Feline Gastritis: A Common Cause of Cat Vomiting

Cat vomiting is one of the symptoms of feline gastritis, a term that refers to inflammation of the stomach lining. The most common sign of feline gastritis is vomiting. In most cases, symptoms are mild, but sometimes feline gastritis requires veterinary treatment, including hospitalization.

Causes of Acute and Chronic Gastritis in Cats

Acute gastritis causes feline vomiting symptoms for about seven days. Causes of acute gastritis include:

  • Ingestion of spoiled food, hair, plants or foreign objects
  • Overeating
  • Ingestion of chemicals or toxins
  • Drug side effects
  • Infection
  • Systemic infection
  • Chronic gastritis causes vomiting for up to two weeks
  • Long term exposure to any of the agents that can cause acute gastritis
  • Inflammatory bowel disease
  • Stomach cancer

There are several systemic diseases that can cause acute and chronic gastritis. These include kidney failure, liver disease, hypoadrenocorticism, neurologic disease and ulcers.

Diagnosis and Treatment of Gastritis in Cats

Most cases of acute gastritis in felines clear up on their own after a few days. Veterinary supervision may not be required. Cats who display severe symptoms, whose symptoms endure for longer than a week or who display accompanying symptoms such as diarrhea, should receive a full diagnostic workup from a licensed veterinarian.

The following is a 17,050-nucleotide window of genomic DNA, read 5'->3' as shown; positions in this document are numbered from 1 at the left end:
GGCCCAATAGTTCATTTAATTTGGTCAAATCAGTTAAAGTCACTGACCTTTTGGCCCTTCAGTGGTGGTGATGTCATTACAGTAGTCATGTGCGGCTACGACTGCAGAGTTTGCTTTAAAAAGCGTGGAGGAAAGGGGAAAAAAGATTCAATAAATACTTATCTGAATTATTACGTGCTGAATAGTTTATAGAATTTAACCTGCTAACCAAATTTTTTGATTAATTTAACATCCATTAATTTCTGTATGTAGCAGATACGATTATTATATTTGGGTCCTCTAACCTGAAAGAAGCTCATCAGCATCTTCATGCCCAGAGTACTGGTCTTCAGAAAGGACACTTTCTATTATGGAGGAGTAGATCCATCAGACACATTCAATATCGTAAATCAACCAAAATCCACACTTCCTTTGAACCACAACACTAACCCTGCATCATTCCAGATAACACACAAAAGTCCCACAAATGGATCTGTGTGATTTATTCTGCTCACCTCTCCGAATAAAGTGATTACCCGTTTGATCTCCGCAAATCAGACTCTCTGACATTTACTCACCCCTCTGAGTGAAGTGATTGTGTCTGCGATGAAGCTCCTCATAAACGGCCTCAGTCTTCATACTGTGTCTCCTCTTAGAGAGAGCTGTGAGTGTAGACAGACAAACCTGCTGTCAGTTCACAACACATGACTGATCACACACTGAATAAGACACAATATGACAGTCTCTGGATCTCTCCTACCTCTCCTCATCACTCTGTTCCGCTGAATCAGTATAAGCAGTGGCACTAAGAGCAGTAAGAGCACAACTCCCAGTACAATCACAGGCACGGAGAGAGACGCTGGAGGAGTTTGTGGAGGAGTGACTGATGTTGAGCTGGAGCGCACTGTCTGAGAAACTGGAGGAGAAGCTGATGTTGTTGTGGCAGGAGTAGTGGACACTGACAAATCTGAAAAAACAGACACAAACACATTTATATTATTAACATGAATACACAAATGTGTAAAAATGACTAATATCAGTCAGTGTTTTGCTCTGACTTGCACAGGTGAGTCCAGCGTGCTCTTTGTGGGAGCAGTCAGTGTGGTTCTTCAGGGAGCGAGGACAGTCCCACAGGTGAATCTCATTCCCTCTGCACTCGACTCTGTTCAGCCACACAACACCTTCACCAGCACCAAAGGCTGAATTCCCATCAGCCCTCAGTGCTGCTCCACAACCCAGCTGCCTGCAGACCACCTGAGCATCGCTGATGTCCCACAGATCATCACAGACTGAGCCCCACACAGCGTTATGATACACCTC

Here are some danger signs that indicate that your cat's feline gastritis could be serious:

  • Excessive vomiting
  • Blood in the vomit
  • Lack of appetite
  • Weakness
  • Weight loss
  • Diarrhea
  • Melena (tarry black stool that indicates digested blood)

Your vet will need to perform a thorough physical examination including:

  • Complete blood count (CBC)
  • Biochemical profile
  • Urinalysis
  • Fecal examination
  • Abdominal radiographs (X-rays)
  • Abdominal ultrasound
  • Endoscopy

Treatment of Feline Gastritis

Your vet will recommend a course of treatment that helps relieve your cat's symptoms, so his gastrointestinal tract can recuperate properly. You'll need to withhold food and water for several hours, then gradually reintroduce water and bland food. If your cat is dehydrated, he'll need fluid therapy to replace lost electrolytes. Antiemetics can decrease frequency of vomiting and antacids can block acid production in the stomach. Gastric protectants can soothe the GI tract.

Home Care for Feline Gastritis

If your cat begins showing signs of feline gastritis, withhold food and water until you speak to your veterinarian. Follow your vet's instructions carefully and observe your cat for signs that he may be getting worse. If symptoms do not improve, or if they worsen, your cat may need veterinary care.

Most cats suffer from non-serious cases of acute feline gastritis more than once during their lives. If your cat seems to be feeling well otherwise, withholding food and water for a few hours and then gradually introducing a bland diet, can help his gastrointestinal tract recover quickly. If your cat continues to display symptoms after you've kept him off food and water, or if there is blood in his vomit, then he needs emergency veterinary treatment. If your cat seems to be in pain, distressed or displays additional symptoms, seek veterinary attention immediately, as his symptoms may be due to a more serious condition than gastritis.

Other disorders that cause symptoms similar to feline gastritis include:

  • Allergies or food intolerance
  • Infectious disorders
  • Metabolic disorders
  • Intestinal blockage
  • Gastrointestinal ulcers
  • Neurological disorders that disturb your cat's balance
  • Pain, fear, or other psychological disturbance